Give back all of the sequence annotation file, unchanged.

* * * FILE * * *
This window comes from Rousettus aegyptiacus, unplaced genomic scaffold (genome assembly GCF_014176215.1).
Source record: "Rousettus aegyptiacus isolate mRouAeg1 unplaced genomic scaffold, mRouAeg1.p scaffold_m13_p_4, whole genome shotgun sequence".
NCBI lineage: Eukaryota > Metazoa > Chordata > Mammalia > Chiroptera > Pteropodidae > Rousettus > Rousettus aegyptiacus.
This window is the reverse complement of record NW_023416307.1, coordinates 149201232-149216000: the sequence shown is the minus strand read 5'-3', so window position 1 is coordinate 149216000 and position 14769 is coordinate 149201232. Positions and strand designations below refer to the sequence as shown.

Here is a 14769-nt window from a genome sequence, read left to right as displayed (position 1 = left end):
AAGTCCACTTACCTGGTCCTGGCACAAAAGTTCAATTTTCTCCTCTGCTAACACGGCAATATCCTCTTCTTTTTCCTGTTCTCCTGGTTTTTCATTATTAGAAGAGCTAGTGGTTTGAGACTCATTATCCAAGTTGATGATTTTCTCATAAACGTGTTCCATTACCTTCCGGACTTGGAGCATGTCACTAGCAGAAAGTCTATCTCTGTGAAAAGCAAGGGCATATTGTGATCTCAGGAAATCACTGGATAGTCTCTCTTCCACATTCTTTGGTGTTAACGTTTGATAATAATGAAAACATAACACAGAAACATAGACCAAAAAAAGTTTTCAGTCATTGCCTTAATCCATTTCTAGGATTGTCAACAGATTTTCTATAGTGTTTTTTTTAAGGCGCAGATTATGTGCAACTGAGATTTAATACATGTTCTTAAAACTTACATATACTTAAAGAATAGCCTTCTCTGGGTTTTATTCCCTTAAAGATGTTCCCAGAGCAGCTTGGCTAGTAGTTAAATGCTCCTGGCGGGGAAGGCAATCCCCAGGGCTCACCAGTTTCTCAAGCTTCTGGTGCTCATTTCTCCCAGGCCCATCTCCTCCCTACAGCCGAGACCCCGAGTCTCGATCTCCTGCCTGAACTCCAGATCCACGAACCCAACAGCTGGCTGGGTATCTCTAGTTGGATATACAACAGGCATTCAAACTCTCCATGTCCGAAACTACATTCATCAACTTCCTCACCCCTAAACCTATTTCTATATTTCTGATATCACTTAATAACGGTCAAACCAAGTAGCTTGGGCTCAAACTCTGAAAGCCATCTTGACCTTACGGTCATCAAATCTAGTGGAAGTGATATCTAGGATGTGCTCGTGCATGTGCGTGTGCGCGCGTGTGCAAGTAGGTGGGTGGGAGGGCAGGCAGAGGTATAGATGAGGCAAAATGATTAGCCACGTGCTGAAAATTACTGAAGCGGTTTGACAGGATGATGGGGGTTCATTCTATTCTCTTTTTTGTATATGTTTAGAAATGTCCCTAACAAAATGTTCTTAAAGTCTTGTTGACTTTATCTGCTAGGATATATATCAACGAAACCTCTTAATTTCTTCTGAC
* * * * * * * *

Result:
This window comes from Rousettus aegyptiacus, unplaced genomic scaffold (genome assembly GCF_014176215.1).
Source record: "Rousettus aegyptiacus isolate mRouAeg1 unplaced genomic scaffold, mRouAeg1.p scaffold_m13_p_4, whole genome shotgun sequence".
NCBI lineage: Eukaryota > Metazoa > Chordata > Mammalia > Chiroptera > Pteropodidae > Rousettus > Rousettus aegyptiacus.
This window is the reverse complement of record NW_023416307.1, coordinates 149201232-149216000: the sequence shown is the minus strand read 5'-3', so window position 1 is coordinate 149216000 and position 14769 is coordinate 149201232. Positions and strand designations below refer to the sequence as shown.

Here is a 14769-nt window from a genome sequence, read left to right as displayed (position 1 = left end):
AAGTCCACTTACCTGGTCCTGGCACAAAAGTTCAATTTTCTCCTCTGCTAACACGGCAATATCCTCTTCTTTTTCCTGTTCTCCTGGTTTTTCATTATTAGAAGAGCTAGTGGTTTGAGACTCATTATCCAAGTTGATGATTTTCTCATAAACGTGTTCCATTACCTTCCGGACTTGGAGCATGTCACTAGCAGAAAGTCTATCTCTGTGAAAAGCAAGGGCATATTGTGATCTCAGGAAATCACTGGATAGTCTCTCTTCCACATTCTTTGGTGTTAACGTTTGATAATAATGAAAACATAACACAGAAACATAGACCAAAAAAAGTTTTCAGTCATTGCCTTAATCCATTTCTAGGATTGTCAACAGATTTTCTATAGTGTTTTTTTTAAGGCGCAGATTATGTGCAACTGAGATTTAATACATGTTCTTAAAACTTACATATACTTAAAGAATAGCCTTCTCTGGGTTTTATTCCCTTAAAGATGTTCCCAGAGCAGCTTGGCTAGTAGTTAAATGCTCCTGGCGGGGAAGGCAATCCCCAGGGCTCACCAGTTTCTCAAGCTTCTGGTGCTCATTTCTCCCAGGCCCATCTCCTCCCTACAGCCGAGACCCCGAGTCTCGATCTCCTGCCTGAACTCCAGATCCACGAACCCAACAGCTGGCTGGGTATCTCTAGTTGGATATACAACAGGCATTCAAACTCTCCATGTCCGAAACTACATTCATCAACTTCCTCACCCCTAAACCTATTTCTATATTTCTGATATCACTTAATAACGGTCAAACCAAGTAGCTTGGGCTCAAACTCTGAAAGCCATCTTGACCTTACGGTCATCAAATCTAGTGGAAGTGATATCTAGGATGTGCTCGTGCATGTGCGTGTGCGCGCGTGTGCAAGTAGGTGGGTGGGAGGGCAGGCAGAGGTATAGATGAGGCAAAATGATTAGCCACGTGCTGAAAATTACTGAAGCGGTTTGACAGGATGATGGGGGTTCATTCTATTCTCTTTTTTGTATATGTTTAGAAATGTCCCTAACAAAATGTTCTTAAAGTCTTGTTGACTTTATCTGCTAGGATATATATCAACGAAACCTCTTAATTTCTTCTGAC